Category Archives: Reviews

And Then I Read: AQUAMAN 40

Aquaman40Image © DC Comics.

One thing the recent changes to the DC line have caused is a reason for some titles to come to an end, and give readers a sense of closure. This works better for AQUAMAN than a few other titles I’ve read lately. While I’m sure there will be a new Aquaman comic in the future, this run ends here, and in a satisfying way.

Much of the issue is a battle between fire and water, something that has worked in comics since the golden age fights of The Human Torch and The Sub-mariner, and it makes for effective visuals and conflicts. The Maelstrom storyline comes to an end with Aquaman’s mother found, but not much personal resolution for Arthur Curry, though the very end of the book does offer him some comfort. Where things might go next for Arthur and Mera is anyone’s guess, but I’ve enjoyed this 40-issue run for the most part, and had a good time reading this issue.


And Then I Read: G.I. ZOMBIE 8

GIZombie8Image © DC Comics.

I’ll miss this, even though I’m not a fan of the whole zombie thing. Writers Justin Gray and Jimmie Palmiotti, and especially my old friend artist Scott Hampton made it compelling, exciting, and fun. Look, they finally let Scott do the cover on this one!

Not much point in promoting the plot or characters at this point, it’s the final issue “for now,” but I highly recommend getting the collected edition if one comes out, or pick up the back issues and enjoy them as I did.


And Then I Read: THE FABULOUS RIVERBOAT by Philip Jose Farmer

RiverboatOne type of meta-fiction that is considered a relatively new development by many readers puts a group of characters from many authors and stories together in a new book. In comics, this is epitomized by THE LEAGUE OF EXTRAORDINARY GENTLEMEN by writer Alan Moore and artist Kevin O’Neill. The first example I can think of in science fiction or fantasy is the novel “Silverlock” by John Myers Myers, published in 1949. In it, the title character finds himself in a fantasy world inhabited by dozens, perhaps hundreds of characters from other literery and mythical works. That book may have inspired writer Philip Jose Farmer’s “Riverworld” novels, of which this is the second. I read the first, “To Your Scattered Bodies Go” not long after it came out in 1971, but I only remembered the broad concepts, not much of the plot.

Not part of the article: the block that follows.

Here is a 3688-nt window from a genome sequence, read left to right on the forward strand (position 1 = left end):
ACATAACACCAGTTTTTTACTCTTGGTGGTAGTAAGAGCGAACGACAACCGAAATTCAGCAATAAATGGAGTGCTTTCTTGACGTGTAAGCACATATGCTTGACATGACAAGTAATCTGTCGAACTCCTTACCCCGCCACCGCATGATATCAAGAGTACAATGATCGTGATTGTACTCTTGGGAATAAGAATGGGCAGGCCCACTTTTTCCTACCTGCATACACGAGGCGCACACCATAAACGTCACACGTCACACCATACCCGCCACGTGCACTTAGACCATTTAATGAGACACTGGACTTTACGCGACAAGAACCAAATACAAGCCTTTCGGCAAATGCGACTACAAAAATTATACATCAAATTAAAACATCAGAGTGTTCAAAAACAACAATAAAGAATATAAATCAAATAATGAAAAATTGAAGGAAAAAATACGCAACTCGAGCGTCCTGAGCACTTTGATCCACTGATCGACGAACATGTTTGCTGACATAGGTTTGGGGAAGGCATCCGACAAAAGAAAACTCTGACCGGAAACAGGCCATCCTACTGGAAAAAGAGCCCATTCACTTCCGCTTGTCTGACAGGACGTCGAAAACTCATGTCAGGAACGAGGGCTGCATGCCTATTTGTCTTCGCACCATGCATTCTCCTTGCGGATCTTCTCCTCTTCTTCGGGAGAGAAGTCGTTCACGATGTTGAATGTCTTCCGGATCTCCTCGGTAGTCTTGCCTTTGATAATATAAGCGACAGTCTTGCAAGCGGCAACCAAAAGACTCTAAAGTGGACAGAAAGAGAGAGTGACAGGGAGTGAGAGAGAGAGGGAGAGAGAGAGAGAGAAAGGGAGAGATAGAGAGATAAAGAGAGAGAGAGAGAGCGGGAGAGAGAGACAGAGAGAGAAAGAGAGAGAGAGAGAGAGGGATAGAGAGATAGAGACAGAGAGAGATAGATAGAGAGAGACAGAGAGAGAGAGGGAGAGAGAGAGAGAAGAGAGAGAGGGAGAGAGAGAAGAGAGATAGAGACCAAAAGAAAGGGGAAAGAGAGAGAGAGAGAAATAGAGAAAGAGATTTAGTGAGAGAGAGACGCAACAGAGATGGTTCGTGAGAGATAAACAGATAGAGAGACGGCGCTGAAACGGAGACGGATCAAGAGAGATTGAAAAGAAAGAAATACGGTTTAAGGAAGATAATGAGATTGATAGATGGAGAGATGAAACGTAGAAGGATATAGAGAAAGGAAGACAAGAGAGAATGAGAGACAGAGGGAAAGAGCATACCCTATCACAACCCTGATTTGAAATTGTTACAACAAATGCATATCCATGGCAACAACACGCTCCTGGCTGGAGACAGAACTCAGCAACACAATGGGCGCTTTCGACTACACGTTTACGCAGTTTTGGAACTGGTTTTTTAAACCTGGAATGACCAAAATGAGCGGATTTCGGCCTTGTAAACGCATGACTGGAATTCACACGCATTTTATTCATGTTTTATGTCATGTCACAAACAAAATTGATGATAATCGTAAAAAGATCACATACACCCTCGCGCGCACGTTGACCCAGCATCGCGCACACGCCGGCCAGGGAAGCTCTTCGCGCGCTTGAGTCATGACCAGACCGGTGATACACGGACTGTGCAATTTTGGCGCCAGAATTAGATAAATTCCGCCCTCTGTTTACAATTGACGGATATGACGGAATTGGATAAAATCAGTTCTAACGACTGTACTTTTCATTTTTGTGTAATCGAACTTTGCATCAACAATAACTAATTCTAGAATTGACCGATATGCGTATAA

Riverworld is a mysterious future world that has been terraformed to create one very long river valley that winds in spiral fashion from one pole to the next, or so I imagine from the descriptions. On it are reborn men and women from Earth, real people from all times and places, but also literary characters from myths, legends, and stories, as in the Myers book. The protagonist is Samuel Clemens, writer Mark Twain, and his dream is to reach the North Pole of Riverworld where the truth about its creation may lie. To do that, he is determined to build a huge riverboat that he can pilot through the thousands of miles of river to its source.